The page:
Is Teatox Safe?
We are bombarded with ads of myriads of dietary supplements and other products that promise fast weight loss, “body cleansing”, and other effects that look too good to be true. One of the trends that is gaining popularity is teatox – detoxing made easier by drinking tea with laxatives, herbs and other extra ingredients. Do these claims stand up to scrutiny? Let’s find it out.
Preliminary notes on detox
The issue of whether the concept of detox is misleading has been a subject of heated debates for a long time. There are many a program the developers–and sellers–of which claim a particular product of theirs can rid your body of toxins that accumulate there due to metabolic and other processes. This part of detox is absurd: there are no toxins as they are defined by such proponents of “healthy lifestyle involving consumption of various supplements”. The only thing that can be considered a toxin of the kind close to what is described by such manufacturers is fat. But fat is accumulated due to poor eating patterns, failing to maintain proper physical activity levels, and consuming unhealthy foods (health conditions aside). The rest of the “toxins” simply do not exist.
To actually lose weight, one has to limit calorie intake – if the usual consumption exceeds the norm – improve the quality of foods, and start exercising more. Claims that laxatives and herbs help you lose weight are not true.
Dangers of teatox
Teatox is a new trend, the advocates of which say drinking teas enhanced with special ingredients, like laxative compounds and diuretics, can be effective at cleansing your body. Unlike common detox, teatox implies consumption of teas, not juices (with no sugar, of course).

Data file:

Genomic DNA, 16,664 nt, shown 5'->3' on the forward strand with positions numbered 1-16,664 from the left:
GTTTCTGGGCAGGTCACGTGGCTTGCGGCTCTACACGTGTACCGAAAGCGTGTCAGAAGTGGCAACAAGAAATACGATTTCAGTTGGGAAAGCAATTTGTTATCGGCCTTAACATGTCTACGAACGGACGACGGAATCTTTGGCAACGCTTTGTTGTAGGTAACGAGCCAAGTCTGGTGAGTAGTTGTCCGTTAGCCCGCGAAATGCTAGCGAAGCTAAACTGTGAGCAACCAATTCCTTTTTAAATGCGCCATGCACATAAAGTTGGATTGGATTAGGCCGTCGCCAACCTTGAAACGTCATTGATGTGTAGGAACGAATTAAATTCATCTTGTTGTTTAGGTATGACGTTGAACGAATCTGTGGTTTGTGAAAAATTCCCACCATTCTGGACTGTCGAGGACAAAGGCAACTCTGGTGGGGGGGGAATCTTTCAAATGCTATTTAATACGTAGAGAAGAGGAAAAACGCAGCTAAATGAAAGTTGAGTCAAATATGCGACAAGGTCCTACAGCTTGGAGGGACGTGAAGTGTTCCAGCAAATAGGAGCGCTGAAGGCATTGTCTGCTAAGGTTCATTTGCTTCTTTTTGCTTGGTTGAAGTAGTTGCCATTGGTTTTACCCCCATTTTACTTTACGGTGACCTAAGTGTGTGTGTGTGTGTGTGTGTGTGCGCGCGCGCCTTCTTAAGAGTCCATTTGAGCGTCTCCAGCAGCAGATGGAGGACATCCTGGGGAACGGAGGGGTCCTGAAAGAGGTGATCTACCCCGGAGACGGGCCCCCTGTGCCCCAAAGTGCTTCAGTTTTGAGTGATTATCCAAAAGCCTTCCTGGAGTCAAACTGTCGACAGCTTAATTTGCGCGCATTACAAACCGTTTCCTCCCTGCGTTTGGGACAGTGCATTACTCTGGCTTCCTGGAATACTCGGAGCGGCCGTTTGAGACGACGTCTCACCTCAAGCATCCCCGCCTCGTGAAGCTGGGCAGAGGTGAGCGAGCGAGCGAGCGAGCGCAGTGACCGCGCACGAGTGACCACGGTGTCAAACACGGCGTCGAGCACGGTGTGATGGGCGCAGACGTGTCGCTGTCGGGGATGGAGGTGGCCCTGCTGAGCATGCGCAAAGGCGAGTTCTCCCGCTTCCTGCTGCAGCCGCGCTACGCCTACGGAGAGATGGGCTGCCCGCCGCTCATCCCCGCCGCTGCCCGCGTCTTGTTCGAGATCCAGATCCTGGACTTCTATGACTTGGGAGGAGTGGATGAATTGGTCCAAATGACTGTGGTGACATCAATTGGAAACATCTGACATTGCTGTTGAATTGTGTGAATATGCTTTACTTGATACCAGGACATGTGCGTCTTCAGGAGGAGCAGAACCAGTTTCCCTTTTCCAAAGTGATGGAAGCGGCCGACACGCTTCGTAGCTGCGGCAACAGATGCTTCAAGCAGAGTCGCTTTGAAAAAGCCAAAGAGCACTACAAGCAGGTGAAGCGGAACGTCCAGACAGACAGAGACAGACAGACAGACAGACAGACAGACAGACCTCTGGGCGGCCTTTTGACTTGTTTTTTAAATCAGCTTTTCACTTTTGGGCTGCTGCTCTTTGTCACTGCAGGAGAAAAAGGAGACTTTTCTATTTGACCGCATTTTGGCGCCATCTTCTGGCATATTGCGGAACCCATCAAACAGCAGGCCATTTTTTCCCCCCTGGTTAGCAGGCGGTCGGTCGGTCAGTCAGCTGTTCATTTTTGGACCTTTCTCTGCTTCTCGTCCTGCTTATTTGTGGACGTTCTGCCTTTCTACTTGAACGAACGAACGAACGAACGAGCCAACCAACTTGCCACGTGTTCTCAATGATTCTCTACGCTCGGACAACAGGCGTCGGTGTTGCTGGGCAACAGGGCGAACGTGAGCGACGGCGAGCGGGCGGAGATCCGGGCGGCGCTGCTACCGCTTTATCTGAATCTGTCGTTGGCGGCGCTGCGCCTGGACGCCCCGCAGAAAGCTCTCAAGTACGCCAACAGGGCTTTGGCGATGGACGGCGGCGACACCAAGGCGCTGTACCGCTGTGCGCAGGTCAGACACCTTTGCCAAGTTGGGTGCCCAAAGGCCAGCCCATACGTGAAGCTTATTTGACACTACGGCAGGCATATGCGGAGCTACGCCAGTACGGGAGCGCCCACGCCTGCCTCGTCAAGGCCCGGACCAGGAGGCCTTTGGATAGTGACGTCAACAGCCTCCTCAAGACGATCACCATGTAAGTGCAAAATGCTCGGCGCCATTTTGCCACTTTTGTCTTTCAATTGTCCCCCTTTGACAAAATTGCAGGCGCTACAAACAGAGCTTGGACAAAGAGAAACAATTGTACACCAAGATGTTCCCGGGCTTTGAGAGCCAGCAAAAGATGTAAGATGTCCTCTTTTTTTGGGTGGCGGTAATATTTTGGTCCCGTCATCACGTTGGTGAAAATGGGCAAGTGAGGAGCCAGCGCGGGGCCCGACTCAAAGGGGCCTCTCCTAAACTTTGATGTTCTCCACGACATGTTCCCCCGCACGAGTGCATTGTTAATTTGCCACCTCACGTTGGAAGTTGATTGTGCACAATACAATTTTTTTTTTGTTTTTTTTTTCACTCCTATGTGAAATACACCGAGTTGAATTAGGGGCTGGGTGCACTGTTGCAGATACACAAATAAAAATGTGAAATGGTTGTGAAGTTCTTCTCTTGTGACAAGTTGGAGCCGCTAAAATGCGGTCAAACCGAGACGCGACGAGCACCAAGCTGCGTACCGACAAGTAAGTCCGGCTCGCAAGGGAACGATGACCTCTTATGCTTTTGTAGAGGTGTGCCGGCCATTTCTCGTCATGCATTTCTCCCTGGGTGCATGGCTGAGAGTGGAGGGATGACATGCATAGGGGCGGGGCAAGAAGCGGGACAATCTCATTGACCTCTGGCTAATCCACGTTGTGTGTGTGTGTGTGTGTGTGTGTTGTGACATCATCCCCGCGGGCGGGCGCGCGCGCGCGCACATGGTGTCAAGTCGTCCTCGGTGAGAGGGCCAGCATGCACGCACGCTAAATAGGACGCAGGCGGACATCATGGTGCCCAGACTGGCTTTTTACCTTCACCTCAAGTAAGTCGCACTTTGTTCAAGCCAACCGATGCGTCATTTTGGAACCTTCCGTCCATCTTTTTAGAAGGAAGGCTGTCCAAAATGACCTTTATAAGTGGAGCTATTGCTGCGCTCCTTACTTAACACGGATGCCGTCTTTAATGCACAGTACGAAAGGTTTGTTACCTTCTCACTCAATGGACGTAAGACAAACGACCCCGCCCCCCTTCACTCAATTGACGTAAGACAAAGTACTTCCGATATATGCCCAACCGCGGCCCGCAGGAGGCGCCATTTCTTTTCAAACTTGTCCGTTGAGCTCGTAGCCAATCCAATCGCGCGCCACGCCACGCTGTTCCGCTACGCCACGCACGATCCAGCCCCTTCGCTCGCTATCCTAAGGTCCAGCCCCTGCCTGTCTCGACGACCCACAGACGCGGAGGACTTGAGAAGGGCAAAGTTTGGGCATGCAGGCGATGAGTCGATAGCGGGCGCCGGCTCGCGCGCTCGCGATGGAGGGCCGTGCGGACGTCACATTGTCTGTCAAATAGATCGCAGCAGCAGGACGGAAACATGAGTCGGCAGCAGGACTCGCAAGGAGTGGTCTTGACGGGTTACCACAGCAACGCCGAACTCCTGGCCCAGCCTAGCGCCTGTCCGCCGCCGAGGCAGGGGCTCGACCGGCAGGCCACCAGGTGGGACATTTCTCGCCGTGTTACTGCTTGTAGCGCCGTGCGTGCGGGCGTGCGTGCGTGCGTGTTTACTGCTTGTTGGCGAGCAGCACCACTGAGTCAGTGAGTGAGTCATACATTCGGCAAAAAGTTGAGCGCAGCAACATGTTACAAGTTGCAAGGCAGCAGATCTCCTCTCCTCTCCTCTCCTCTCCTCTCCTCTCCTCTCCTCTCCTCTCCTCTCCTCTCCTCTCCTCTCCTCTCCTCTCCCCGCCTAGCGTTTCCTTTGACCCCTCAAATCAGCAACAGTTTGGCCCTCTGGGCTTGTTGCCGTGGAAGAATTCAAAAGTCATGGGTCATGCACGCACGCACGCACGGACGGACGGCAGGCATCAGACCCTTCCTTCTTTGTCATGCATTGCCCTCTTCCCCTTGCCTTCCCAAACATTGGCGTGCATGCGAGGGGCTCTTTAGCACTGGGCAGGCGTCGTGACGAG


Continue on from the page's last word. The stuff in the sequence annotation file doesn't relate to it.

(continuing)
Weight loss illusion
Most consumers of detox products do it, because they want to lose weight, and some report seeing an inspiring number on their scale screen after several days of drinking a teatox drink. While it looks promising, the way it works is really a frightening one.
The thing is, teatox drinks contain laxatives and diuretics, which boost processes of elimination of urine from the body. By doing so, they deplete fluid supplies, so you become dehydrated. Remember the last time you had diarrhea – you may even feel lighter afterwards, and your scales will cheer you up, but it’s not fat that you lose, but water. Once you drink enough liquid, your weight will be no different from what it used to be. That is one of the reasons why teatox is dangerous: while it makes you think you are doing a good thing that is beneficial for health, it actually undermines it. For example, it can lead to blood potassium deficit, liver diseases (for instance, when senna is added to such drinks) diarrhea and a number of other health problems.
Another reason why teatox should be avoided is that it can interfere with the effects of the medications that you take on a regular basis. Be it diuretics and laxatives or just some herbs used as ingredients, they can react with the chemicals in medicines rendering them useless. It is especially dangerous if you take drugs that help prevent blood clots (like warfarin), treat cardiovascular diseases, and, well, just anything else. Before introducing a new drink or other product enriched with some additives, consult a doctor to make sure they do not interfere with your medications.
Is there a safe option?
Yes. You can drink a couple of cups of common black or green tea a day without much damage to your health, and it could even bring some benefits. Just don’t drink it too hot, as it can be dangerous if combined with alcohol. Tea contains caffeine, so its consumption must be restricted in those who suffer from cardiovascular diseases or other conditions, which caffeine can exacerbate.
Losing weight is more difficult than just drinking fad teas. If you are determined to shed pounds (of fat, not water or muscles!), start exercising regularly (there is no need to buy a gym membership card, all you need is your own weight), and follow a healthy diet.